Not Found
Digital Recordings

Janina Fisher: Shame and Self-Loathing in the Treatment of Trauma

Does shame prevent your traumatized clients’ recovery and hamper their ability to find relief and perspective despite effective treatment? 

Do your clients' feelings of worthlessness and inadequacy interfere with taking in positive experiences, leaving them to feel hopeless?

Trauma therapists regularly confront the impact of shame on their clients’ ability to find relief and perspective even with good treatment. Feelings of worthlessness and inadequacy interfere with taking in positive experiences, leaving only hopelessness. Increased ability for self-assertion gets undermined by belief systems about worth or deserving.  Progress in the treatment, increasing relief from symptoms, even greater success in life tend to evoke shame and self-judgment rather than pride. Despite the therapist's best efforts, unshakeable feelings of shame and self-hatred often undermine the treatment.

This workshop will introduce participants to understanding shame from a neurobiological perspective—as a survival strategy driving somatic responses of automatic obedience and total submission—enforced by the client’s punitive introspection.  Using lecture, videotape, and experiential exercises drawn from Sensorimotor Psychotherapy, a body-oriented talking therapy, participants will learn to help clients relate to their symptoms with mindful awareness and curiosity rather than automatic acceptance. When traditional psychodyanamic, cognitive-behavioural, and EMDR techniques are integrated with Sensorimotor interventions emphasizing posture, movement, and gesture, issues of shame can become an avenue to transformation rather than a source of stuckness.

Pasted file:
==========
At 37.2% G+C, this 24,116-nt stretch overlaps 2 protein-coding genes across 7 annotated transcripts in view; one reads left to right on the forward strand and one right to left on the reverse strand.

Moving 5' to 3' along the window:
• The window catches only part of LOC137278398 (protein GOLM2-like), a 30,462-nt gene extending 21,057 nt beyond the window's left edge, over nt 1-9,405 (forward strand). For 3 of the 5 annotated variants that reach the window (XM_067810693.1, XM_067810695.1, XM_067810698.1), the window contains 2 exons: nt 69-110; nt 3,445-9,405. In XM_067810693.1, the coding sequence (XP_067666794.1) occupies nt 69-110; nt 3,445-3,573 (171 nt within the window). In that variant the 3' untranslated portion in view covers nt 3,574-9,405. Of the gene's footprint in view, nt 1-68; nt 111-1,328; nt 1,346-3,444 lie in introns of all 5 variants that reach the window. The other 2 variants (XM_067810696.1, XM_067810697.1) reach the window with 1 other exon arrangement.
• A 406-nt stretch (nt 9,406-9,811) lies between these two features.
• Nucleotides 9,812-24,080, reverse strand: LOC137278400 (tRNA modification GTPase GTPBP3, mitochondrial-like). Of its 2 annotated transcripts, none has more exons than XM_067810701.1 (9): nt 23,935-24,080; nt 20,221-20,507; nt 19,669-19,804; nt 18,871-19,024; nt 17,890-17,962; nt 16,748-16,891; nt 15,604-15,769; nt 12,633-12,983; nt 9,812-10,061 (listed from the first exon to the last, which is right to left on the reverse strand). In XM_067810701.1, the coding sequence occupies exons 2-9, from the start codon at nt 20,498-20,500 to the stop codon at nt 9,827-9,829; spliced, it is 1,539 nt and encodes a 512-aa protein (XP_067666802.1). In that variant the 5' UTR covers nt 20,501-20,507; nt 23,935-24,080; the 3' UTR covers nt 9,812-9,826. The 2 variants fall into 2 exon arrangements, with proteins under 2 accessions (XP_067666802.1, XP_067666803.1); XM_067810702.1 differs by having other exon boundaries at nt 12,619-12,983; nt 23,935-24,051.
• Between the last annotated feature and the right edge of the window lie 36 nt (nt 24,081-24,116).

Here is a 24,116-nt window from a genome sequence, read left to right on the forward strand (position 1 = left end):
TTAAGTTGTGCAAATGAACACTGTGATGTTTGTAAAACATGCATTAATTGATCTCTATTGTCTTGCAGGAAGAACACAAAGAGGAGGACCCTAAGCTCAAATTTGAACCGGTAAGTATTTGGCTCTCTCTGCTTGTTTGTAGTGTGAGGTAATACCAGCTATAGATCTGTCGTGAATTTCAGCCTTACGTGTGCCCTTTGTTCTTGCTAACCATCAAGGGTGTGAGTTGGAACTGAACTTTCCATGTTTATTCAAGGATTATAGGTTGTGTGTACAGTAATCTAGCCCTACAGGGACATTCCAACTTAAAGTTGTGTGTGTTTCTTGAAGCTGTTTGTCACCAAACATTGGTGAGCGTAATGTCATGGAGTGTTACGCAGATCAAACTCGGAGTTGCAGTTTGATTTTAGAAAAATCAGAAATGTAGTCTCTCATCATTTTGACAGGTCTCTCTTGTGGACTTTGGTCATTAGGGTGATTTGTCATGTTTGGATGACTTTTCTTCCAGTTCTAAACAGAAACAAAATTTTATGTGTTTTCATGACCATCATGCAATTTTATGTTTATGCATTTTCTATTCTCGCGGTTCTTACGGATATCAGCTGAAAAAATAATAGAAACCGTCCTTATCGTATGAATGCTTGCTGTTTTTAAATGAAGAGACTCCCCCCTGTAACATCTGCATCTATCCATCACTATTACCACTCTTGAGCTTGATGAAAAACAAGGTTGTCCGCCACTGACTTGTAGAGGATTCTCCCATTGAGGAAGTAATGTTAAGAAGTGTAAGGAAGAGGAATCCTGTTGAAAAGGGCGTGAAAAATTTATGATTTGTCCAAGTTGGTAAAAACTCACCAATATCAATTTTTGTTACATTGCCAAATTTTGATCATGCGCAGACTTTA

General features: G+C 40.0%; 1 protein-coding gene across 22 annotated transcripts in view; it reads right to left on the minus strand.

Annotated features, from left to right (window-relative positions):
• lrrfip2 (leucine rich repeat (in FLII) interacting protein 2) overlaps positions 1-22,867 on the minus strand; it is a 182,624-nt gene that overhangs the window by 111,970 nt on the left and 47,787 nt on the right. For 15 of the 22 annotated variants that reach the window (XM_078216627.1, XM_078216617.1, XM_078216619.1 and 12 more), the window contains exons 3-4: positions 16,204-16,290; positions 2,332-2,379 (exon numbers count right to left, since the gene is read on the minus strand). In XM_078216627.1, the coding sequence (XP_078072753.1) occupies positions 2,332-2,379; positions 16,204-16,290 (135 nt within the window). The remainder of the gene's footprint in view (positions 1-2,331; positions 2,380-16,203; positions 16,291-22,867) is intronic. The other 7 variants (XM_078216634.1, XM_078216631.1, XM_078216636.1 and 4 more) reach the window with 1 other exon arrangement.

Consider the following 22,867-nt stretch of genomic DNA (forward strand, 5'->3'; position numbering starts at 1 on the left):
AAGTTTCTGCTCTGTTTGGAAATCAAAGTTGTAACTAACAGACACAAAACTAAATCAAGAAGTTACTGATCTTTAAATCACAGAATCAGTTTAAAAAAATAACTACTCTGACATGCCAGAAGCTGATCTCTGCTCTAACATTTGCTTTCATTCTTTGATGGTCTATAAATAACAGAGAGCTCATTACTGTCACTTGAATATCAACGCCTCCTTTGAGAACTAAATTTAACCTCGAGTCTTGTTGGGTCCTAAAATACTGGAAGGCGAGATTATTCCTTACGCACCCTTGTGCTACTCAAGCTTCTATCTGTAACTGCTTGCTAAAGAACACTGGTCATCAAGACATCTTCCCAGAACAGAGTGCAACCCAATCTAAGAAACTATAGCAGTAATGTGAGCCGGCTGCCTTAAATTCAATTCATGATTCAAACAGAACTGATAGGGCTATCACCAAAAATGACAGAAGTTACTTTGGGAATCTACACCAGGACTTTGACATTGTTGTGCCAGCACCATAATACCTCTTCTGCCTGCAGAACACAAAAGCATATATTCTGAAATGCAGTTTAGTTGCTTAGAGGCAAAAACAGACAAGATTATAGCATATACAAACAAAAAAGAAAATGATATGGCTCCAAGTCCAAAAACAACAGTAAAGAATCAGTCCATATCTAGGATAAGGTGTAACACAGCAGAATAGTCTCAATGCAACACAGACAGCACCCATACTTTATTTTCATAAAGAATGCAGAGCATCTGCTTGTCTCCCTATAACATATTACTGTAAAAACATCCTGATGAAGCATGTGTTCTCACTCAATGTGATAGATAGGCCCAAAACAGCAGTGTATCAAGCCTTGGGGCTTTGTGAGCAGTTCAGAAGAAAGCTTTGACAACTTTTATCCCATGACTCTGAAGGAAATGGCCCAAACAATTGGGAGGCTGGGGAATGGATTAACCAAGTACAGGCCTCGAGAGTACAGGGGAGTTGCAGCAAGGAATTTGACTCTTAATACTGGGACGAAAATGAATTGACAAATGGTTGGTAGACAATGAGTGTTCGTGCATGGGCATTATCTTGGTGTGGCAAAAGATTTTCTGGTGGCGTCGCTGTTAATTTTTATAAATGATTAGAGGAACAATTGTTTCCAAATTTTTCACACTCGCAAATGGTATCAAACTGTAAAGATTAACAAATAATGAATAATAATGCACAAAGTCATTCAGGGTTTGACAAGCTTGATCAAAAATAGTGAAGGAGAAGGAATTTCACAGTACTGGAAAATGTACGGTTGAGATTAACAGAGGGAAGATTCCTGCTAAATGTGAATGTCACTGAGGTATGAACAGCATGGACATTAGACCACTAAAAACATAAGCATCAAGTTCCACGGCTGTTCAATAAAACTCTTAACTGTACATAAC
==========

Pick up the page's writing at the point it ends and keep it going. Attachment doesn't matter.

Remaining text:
Product Details
Janina Fisher, Ph.D.
5 Hours 09 Minutes
Media Type:
Digital Recordings



This online program is worth 5.25 hours CPD.


The Neurobiology of Shame

  • The role of shame in traumatic experience
  • Shame as an animal defense survival response
  • Effects of shame on autonomic arousal
  • Why shame is so treatment-resistant

Shame and Attachment: Its Evolutionary Purpose

  • Shame and the attachment system
  • Rupture and repair in attachment formation
  • What happens to shame without interpersonal repair

The Meaning of Shame in the Treatment of Trauma

  • Disgust, degradation, and humiliation interpreted as “who I am”
  • Cognitive schemas that exacerbate shame
  • Internal working models predict the future and determine our actions

Treating Shame: Working from the “Bottom Up”

  • Sensorimotor Psychotherapy: Physiological state as the entry point for treatment
  • Regulating shame states with somatic interventions
  • Using mindfulness-based techniques to inhibit self-judgment

Healing Shame: Acceptance and Compassion

  • Re-contextualizing shame as a younger self or part
  • Dual awareness of who we are now and who we were then
  • Getting to know our “selves”
  • Bringing our adult capacity to our childhood vulnerability


  1. Describe the role of shame and self-loathing as symptoms of trauma.
  2. Identify the neurobiological effects of shame.
  3. Describe the role of negative cognitive schemas in perpetuating shame.
  4. Assess the physiological and cognitive contributors to shame.
  5. Apply somatic interventions drawn from Sensorimotor Psychotherapy that decrease shame.
  6. Practice memory processing, cognitive-behavioral and ego state techniques.

Please wait ...

Back to Top